PS: when did it become December? Before I know it, I'll be off on my own at site.  I can't wait!

Monday, November 29, 2010

photos are.... UP!

Check em out! http://picasaweb.google.com/allison.l.snyder

and a new blog post is forthcoming, I promise.  I have many things I want to tell you about. In the meantime, enjoy the pictures.

also, check out this website I found: http://kigaliwire.com/category/photos/

Thursday, November 4, 2010

Nibyiza cyane!

Posting pictures is an American luxury.  Well, it’s a luxury I was used to in America, I’m quite certain you can post pictures to the internet from many places, but the living room of our house in Nyanza is not of them.  I did just buy more credit for my internet modem though, so the least I can do is give you a little written update.  I’ve been slacking on my communication, and for that I’m sorry.  Aside from general lack of time and ability, I’ve felt like I either have too much to say or not enough.  At this exact moment, I’m near the “too much” end of that spectrum.  I suppose I can do this in a chronological fashion and fill you in on my past week.  So the walk I took last Sunday was completely amazing!  The whole day was nice, really, but walking for hours in the Rwandan countryside (for the most part) was rejuvenating.  It was like the bus ride from Kigali to Nyanza that we took a few weeks ago... being able to see this country and interact with different people is really wonderful.  I think that I can most suitably describe my experience with this walk as inspirational.  I went with a fellow trainee, and he and I were able to get off the paved road, and into a rural farming community that’s situated about an hour out of the center of Nyanza.  Our interactions with the people who lived there were pretty limited due to our lack of finesse with the local language, but the dialogue we were able to have was really good.  However, it was pretty strange for two muzungus to waltz into a neighborhood in the middle of the day with smiles on their faces and backpacks on their backs, so the experience overall was pretty awkward and new for all parties involved.  I’m glad I was able to go with Alex because he was great company AND male.  Not to value him only due to his gender (sorry Alex, if you ever have to read this). But this is relevant!  I can’t go walking an hour outside of town with no phone and limited knowledge of Kinyarwanda as a foreign female.  This is a reality I knew going into this lifestyle, but one I’m going to have to take some time to adjust to.  If I were in Tallahassee (or anywhere in the US) I would have no qualms with walking around alone in the middle of the day.  I guess being here is making me think a little differently about culture appropriateness and safety (particularly the point at which those two factors intersect).  Speaking of which, on that same Sunday, I ended up joining a sizable group of other trainees out at a bar in order to have a few Halloween beers.  That was a pretty interesting experience.  The beer was pretty standard and relatively cheap, the bar we went to was fairly large and the number of Americans there was really disproportionate.  For many of us, this was the first night we decided to venture out for a drink, so there were more foreigners there than had been on previous nights.  It was a fun experience overall, but not one that I’m trying to adapt as routine.  Since I’m American I am afforded some leeway when it comes to cultural expectations, but it’s still not looked favorably upon for women to be out at bars around here.  In fact, when I get to site I’ll almost certainly never go out drinking (even for one drink).  I’m a-ok with that being the reality, but it is something that’s certainly different from my life in Florida.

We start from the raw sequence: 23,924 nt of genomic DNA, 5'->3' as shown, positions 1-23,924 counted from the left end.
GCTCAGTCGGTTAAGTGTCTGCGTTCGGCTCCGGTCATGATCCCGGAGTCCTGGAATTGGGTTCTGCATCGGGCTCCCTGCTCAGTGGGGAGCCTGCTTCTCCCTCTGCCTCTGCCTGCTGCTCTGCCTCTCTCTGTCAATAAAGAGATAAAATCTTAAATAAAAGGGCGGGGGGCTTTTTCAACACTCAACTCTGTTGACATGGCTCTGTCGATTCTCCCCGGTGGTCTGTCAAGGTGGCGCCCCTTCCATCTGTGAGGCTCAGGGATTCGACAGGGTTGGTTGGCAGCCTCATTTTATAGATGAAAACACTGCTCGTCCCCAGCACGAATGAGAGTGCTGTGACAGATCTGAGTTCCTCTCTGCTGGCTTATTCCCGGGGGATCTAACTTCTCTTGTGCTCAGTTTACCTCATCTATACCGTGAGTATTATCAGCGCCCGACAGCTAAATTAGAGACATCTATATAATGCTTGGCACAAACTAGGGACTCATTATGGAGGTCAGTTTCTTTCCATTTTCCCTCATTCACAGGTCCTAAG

So, as far as this week goes, I’m certainly getting into somewhat of a routine over here.  It’s always early to bed, early to rise, bucket baths, classes, more classes, sessions, time with my RF etc.  It’s going well, although I spent Monday and Tuesday with a suspect stomach ache.  Due to my ability to sleep well for long periods of time, I think I was able to successfully ward off any potential illness, and I’ve felt great the past couple of days.  I’m trying to do at least a little yoga every morning- a habit I intend to keep, and I’m eating as healthy as possible.  This is super boring to read, and I’m sorry for doing that to you, but these are the thoughts that end up ruling my mind and therefore become the subject of my writings.  On Wednesday (yesterday) we went to Butare as a group to a national culture museum.  That was a really nice experience because, once again, we got to ride through the Rwandan countryside.  I say countryside, but it’s all pretty much a healthy mixture of land and people and crops and houses.  I was able to snag a window seat this time around, and put on my headphones for the entire 45 minute ride.  Let’s just say I was beaming by the time I got off the bus (van).  I don’t know how I can emphasize the beauty of the country, but it really is breathtakingly beautiful.  By this point I’ve made it into my mosquito net, on my bed and am ready to hit the hay (or foam I should say, since that’s all my mattress consists of).  Hope all is well with you!! I’ll try to have another enjoyable and proactive Sunday to share with you in a few days. Until then <3

Also, Nibyiza cyane means very good (essentially). you pronounce it like" Neeebgeeza chaanay

Saturday, October 30, 2010